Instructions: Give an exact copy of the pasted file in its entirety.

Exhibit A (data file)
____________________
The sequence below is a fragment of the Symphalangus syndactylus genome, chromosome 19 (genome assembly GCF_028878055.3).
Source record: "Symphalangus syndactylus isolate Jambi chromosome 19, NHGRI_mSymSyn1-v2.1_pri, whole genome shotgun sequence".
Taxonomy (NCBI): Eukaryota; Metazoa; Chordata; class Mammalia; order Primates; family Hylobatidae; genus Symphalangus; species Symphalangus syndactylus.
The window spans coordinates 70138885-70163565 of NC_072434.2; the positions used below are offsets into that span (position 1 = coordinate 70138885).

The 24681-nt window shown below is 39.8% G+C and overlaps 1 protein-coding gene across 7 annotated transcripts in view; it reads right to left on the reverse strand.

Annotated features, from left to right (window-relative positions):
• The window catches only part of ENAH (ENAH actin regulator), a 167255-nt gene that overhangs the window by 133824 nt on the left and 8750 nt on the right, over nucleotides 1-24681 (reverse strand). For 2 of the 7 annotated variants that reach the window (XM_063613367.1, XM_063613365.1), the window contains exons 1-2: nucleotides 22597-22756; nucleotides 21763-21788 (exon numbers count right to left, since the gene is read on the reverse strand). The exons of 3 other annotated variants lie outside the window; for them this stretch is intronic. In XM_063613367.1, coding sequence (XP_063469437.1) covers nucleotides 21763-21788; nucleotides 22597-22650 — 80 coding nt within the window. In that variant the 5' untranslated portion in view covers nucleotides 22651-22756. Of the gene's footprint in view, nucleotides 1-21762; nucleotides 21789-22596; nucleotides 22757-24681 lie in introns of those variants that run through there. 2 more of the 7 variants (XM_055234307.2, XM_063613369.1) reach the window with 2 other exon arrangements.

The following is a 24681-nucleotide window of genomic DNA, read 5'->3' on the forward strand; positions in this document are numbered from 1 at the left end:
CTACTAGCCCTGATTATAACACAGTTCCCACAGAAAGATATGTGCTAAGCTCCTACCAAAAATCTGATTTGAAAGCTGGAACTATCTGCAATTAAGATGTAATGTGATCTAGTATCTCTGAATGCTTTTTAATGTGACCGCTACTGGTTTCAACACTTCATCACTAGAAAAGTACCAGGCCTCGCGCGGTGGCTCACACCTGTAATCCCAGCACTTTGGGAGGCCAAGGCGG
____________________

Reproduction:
The sequence below is a fragment of the Symphalangus syndactylus genome, chromosome 19 (genome assembly GCF_028878055.3).
Source record: "Symphalangus syndactylus isolate Jambi chromosome 19, NHGRI_mSymSyn1-v2.1_pri, whole genome shotgun sequence".
Taxonomy (NCBI): Eukaryota; Metazoa; Chordata; class Mammalia; order Primates; family Hylobatidae; genus Symphalangus; species Symphalangus syndactylus.
The window spans coordinates 70138885-70163565 of NC_072434.2; the positions used below are offsets into that span (position 1 = coordinate 70138885).

The 24681-nt window shown below is 39.8% G+C and overlaps 1 protein-coding gene across 7 annotated transcripts in view; it reads right to left on the reverse strand.

Annotated features, from left to right (window-relative positions):
• The window catches only part of ENAH (ENAH actin regulator), a 167255-nt gene that overhangs the window by 133824 nt on the left and 8750 nt on the right, over nucleotides 1-24681 (reverse strand). For 2 of the 7 annotated variants that reach the window (XM_063613367.1, XM_063613365.1), the window contains exons 1-2: nucleotides 22597-22756; nucleotides 21763-21788 (exon numbers count right to left, since the gene is read on the reverse strand). The exons of 3 other annotated variants lie outside the window; for them this stretch is intronic. In XM_063613367.1, coding sequence (XP_063469437.1) covers nucleotides 21763-21788; nucleotides 22597-22650 — 80 coding nt within the window. In that variant the 5' untranslated portion in view covers nucleotides 22651-22756. Of the gene's footprint in view, nucleotides 1-21762; nucleotides 21789-22596; nucleotides 22757-24681 lie in introns of those variants that run through there. 2 more of the 7 variants (XM_055234307.2, XM_063613369.1) reach the window with 2 other exon arrangements.

The following is a 24681-nucleotide window of genomic DNA, read 5'->3' on the forward strand; positions in this document are numbered from 1 at the left end:
CTACTAGCCCTGATTATAACACAGTTCCCACAGAAAGATATGTGCTAAGCTCCTACCAAAAATCTGATTTGAAAGCTGGAACTATCTGCAATTAAGATGTAATGTGATCTAGTATCTCTGAATGCTTTTTAATGTGACCGCTACTGGTTTCAACACTTCATCACTAGAAAAGTACCAGGCCTCGCGCGGTGGCTCACACCTGTAATCCCAGCACTTTGGGAGGCCAAGGCGG